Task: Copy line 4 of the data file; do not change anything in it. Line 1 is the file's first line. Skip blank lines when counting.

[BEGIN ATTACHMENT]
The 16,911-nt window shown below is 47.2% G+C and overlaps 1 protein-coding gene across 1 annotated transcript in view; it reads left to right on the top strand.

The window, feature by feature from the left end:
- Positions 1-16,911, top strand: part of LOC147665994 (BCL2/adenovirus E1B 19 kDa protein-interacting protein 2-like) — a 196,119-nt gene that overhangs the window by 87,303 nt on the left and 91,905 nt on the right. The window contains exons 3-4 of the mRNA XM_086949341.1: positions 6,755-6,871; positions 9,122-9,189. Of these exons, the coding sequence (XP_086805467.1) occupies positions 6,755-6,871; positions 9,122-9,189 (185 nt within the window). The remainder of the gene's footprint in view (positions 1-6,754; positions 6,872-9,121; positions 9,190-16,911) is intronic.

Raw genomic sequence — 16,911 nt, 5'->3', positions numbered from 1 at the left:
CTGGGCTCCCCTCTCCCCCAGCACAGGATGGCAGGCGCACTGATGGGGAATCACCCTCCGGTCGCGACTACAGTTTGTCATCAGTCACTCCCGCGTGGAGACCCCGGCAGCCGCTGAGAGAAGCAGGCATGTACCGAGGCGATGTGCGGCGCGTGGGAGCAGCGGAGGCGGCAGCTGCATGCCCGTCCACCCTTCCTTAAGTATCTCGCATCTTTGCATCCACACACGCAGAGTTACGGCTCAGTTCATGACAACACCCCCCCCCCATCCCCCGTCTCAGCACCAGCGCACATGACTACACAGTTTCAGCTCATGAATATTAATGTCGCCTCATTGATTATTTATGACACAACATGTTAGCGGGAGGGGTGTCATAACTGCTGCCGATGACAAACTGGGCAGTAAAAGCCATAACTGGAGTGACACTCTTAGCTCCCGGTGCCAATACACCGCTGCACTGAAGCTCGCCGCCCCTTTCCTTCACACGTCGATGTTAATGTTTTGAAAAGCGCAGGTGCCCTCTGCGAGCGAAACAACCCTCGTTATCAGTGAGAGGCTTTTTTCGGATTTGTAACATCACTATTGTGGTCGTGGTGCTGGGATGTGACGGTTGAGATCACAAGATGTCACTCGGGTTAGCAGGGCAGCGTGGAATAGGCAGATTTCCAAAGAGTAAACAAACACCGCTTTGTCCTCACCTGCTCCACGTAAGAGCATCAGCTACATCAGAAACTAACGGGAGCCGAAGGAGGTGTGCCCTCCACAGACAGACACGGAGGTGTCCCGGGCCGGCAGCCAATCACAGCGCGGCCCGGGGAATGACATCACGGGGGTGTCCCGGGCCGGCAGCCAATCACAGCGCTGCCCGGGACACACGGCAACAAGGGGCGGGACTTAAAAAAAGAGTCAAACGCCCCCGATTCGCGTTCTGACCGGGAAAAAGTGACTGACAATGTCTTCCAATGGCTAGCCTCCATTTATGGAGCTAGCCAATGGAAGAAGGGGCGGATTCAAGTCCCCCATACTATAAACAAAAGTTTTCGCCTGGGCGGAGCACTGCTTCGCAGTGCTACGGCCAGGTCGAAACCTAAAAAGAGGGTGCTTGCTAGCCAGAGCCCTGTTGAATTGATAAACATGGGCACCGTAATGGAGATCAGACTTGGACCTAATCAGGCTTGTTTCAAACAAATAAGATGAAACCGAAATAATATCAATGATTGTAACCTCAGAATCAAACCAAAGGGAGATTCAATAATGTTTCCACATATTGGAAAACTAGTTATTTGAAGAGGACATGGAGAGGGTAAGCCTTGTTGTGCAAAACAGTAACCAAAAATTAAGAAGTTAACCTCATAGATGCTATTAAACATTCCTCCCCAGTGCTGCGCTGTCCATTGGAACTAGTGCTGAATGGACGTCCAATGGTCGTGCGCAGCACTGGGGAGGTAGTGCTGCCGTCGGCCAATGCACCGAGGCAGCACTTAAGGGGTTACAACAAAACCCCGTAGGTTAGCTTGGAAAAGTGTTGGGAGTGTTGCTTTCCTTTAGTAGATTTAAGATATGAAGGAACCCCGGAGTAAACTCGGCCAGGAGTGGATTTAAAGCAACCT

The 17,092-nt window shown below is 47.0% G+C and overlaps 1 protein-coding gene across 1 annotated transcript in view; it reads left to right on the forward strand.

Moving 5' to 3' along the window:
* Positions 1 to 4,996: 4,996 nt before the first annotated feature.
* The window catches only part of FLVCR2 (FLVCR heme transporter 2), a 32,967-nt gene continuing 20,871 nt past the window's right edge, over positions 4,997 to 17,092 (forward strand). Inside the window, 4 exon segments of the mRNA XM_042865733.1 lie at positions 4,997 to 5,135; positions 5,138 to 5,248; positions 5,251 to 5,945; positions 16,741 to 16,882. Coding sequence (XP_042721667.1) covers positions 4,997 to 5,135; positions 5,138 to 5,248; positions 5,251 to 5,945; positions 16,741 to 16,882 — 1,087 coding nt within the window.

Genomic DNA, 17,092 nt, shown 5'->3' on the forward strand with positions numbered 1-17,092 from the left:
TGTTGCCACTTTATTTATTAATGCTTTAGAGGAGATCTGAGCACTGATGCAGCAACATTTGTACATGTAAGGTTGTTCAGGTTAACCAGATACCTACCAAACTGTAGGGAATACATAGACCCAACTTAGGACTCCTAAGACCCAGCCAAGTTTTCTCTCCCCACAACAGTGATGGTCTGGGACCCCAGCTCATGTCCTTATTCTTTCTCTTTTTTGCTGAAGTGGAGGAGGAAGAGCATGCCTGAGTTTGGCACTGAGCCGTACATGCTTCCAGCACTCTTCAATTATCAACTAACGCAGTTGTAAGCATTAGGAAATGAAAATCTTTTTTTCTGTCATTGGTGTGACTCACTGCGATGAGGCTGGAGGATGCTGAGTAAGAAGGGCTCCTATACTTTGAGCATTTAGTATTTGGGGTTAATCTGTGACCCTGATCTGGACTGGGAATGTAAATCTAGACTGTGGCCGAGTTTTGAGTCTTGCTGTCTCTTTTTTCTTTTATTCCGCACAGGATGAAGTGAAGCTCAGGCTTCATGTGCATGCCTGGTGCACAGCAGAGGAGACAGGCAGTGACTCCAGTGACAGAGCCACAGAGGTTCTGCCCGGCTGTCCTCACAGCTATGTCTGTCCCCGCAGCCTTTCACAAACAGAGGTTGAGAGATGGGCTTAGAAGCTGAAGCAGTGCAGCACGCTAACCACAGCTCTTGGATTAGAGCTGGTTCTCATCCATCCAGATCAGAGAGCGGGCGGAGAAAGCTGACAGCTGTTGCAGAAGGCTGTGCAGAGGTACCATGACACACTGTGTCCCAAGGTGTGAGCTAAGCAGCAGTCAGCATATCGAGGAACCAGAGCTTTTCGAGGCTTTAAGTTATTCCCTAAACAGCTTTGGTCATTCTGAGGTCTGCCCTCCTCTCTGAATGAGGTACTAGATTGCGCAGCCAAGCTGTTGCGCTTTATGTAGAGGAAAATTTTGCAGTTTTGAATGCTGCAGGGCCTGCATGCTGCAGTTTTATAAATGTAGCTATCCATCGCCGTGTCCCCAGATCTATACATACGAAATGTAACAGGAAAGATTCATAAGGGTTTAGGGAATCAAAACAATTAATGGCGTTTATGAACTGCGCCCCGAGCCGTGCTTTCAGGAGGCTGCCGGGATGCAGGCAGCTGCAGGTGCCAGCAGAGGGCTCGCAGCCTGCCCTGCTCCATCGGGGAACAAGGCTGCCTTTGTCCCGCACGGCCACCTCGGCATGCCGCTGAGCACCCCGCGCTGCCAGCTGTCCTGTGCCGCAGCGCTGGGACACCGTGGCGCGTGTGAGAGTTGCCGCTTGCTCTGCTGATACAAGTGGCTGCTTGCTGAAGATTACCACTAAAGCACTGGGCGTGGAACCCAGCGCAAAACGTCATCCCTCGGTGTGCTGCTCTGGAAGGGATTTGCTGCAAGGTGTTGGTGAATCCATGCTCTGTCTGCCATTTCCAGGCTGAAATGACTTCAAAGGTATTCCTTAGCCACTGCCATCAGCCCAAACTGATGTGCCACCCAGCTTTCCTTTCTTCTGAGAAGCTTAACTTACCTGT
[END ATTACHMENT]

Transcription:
Raw genomic sequence — 16,911 nt, 5'->3', positions numbered from 1 at the left: